Rather than help all renters, B.C. government picks a lucky few
The Horgan government recently announced plans to spend $492 million on the provision of 4,900 subsidized rental units in British Columbia over the next two to three years. There’s a clear need for units with below-market rents, and this move will certainly help some families. However, it ultimately picks a few winners while doing nothing to bring down costs for all renters.
Let’s start with the problem. B.C. has a chronic shortage of rental units. At last count, only 0.9 per cent of Metro Vancouver’s rental units were vacant. The vacancy rate drops to 0.7 per cent in Greater Victoria and 0.2 per cent in Abbotsford—well below rates in other Canadian metro areas.
Basically, there are far more would-be renters than available units.
The result? Landlords can be very choosey in selecting tenants. When dozens—if not hundreds—of applicants vie for one unit, that unit inevitably goes to the highest bidder with the steadiest source of income. Again, a few thousand subsidized units over several years will undoubtedly help some working families or low-income seniors, but in a province of 600,000 renter households, a few thousand are a drop in the bucket and will likely do little to tip the scale in favour of all renters.
So what can government do to help facilitate the many more market rental units needed to bring rents down for all?
To start, governments—in Victoria and at city hall—must better understand the economics of building new rental housing. According to a report commissioned by the Canada Housing and Mortgage Corporation (CMHC), most development scenarios (ranging from basic to high-end projects) have meagre or negative financial returns, giving builders little reason to build new rental housing.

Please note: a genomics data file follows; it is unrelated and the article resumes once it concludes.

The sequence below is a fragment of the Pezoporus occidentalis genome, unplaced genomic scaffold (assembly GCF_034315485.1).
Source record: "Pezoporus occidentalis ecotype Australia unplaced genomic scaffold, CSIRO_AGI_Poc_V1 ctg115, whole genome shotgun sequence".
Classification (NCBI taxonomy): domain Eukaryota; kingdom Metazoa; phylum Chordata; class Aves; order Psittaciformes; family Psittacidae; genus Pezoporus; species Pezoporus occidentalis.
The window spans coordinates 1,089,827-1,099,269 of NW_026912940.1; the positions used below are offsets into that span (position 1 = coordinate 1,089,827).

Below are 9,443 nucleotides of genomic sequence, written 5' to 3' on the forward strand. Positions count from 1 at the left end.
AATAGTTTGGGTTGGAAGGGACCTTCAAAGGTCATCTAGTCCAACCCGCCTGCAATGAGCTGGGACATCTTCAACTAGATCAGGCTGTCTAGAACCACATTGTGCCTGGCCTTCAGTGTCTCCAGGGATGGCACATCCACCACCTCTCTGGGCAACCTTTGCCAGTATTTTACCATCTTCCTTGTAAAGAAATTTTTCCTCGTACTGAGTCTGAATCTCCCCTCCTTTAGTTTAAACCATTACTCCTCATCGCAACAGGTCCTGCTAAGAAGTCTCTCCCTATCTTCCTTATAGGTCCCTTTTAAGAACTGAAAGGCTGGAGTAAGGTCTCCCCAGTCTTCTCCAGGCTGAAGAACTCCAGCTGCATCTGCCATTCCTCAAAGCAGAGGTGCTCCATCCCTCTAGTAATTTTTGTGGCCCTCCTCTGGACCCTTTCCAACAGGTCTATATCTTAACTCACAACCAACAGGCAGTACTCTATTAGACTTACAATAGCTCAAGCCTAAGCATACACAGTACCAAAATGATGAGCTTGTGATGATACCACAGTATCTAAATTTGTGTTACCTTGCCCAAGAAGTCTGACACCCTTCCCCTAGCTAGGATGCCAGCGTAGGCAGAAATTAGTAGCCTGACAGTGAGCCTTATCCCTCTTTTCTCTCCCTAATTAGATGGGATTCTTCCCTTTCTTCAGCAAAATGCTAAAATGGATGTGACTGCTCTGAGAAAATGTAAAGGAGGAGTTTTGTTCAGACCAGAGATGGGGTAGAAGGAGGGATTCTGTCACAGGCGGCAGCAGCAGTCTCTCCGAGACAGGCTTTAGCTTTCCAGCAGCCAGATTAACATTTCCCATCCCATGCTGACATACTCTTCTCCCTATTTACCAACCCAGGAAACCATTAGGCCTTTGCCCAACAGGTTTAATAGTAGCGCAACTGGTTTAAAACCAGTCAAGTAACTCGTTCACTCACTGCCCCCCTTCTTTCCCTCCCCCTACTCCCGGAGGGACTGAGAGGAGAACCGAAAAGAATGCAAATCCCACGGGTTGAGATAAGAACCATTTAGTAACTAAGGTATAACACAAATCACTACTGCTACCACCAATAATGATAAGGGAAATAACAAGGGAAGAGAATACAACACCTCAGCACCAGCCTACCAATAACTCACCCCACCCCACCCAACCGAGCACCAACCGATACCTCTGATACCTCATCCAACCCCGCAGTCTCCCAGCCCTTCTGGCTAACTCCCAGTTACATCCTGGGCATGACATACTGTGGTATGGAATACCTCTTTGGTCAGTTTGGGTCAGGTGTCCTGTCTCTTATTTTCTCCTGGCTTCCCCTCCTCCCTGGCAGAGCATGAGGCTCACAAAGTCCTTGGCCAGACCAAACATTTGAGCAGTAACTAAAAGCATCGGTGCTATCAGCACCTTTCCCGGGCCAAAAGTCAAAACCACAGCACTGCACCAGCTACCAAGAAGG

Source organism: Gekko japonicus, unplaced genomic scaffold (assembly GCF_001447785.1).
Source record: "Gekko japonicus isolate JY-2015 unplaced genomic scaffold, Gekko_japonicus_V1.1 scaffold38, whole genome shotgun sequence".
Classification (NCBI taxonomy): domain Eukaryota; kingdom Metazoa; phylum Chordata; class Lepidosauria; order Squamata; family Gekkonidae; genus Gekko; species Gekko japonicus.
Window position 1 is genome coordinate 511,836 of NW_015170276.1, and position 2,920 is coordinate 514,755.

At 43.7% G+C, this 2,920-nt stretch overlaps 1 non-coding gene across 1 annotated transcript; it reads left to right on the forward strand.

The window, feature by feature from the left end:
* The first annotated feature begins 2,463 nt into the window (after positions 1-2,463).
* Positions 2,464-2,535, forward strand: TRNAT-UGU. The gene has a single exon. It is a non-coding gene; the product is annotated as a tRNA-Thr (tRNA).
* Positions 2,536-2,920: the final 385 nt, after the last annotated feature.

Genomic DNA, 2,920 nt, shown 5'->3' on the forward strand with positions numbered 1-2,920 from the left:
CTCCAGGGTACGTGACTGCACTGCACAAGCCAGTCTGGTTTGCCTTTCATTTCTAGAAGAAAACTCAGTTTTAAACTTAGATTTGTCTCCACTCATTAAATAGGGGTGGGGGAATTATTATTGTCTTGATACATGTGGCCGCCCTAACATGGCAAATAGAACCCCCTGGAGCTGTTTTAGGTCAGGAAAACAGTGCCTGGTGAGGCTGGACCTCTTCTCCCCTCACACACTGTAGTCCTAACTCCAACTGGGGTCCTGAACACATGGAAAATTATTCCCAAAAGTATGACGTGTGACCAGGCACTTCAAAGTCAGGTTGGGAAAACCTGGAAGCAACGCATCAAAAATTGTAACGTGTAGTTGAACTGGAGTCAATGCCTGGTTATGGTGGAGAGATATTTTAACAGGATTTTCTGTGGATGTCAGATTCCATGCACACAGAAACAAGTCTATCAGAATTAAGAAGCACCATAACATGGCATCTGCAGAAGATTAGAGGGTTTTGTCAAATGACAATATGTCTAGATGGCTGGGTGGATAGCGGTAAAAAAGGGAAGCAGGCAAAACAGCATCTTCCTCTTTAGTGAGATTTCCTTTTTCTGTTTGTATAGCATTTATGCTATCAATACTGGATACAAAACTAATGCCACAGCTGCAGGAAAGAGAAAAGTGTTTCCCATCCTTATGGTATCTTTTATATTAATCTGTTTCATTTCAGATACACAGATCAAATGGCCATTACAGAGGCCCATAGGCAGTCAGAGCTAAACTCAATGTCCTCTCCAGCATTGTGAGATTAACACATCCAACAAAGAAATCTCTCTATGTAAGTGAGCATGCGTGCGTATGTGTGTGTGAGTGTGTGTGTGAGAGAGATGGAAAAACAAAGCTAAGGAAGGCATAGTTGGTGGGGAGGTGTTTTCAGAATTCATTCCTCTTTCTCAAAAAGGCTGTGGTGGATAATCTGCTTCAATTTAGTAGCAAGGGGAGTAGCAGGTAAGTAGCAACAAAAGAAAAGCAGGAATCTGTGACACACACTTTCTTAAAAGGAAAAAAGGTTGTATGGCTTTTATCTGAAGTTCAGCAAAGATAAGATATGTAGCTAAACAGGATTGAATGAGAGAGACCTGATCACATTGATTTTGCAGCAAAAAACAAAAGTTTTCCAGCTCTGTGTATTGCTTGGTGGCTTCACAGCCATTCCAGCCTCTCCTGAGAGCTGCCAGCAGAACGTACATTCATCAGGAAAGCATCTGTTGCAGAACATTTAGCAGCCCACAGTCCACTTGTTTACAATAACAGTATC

Underlying these poor returns are the high costs of land, construction and taxes (both local property taxes and provincial sales taxes on materials), relative to the earning potential offered by rental income.
In short, it simply doesn’t make financial sense to build new rental housing, especially when stringent rent controls cap earnings and onerous zoning bylaws cap the number of units builders can add to projects.
Trying to help struggling families is of course a laudable goal, but spending tax dollars to build units for a lucky few—while ignoring the far greater potential of a healthy housing market, enabled by a lot more homebuilding—represents another lost opportunity to increase affordability in B.C.
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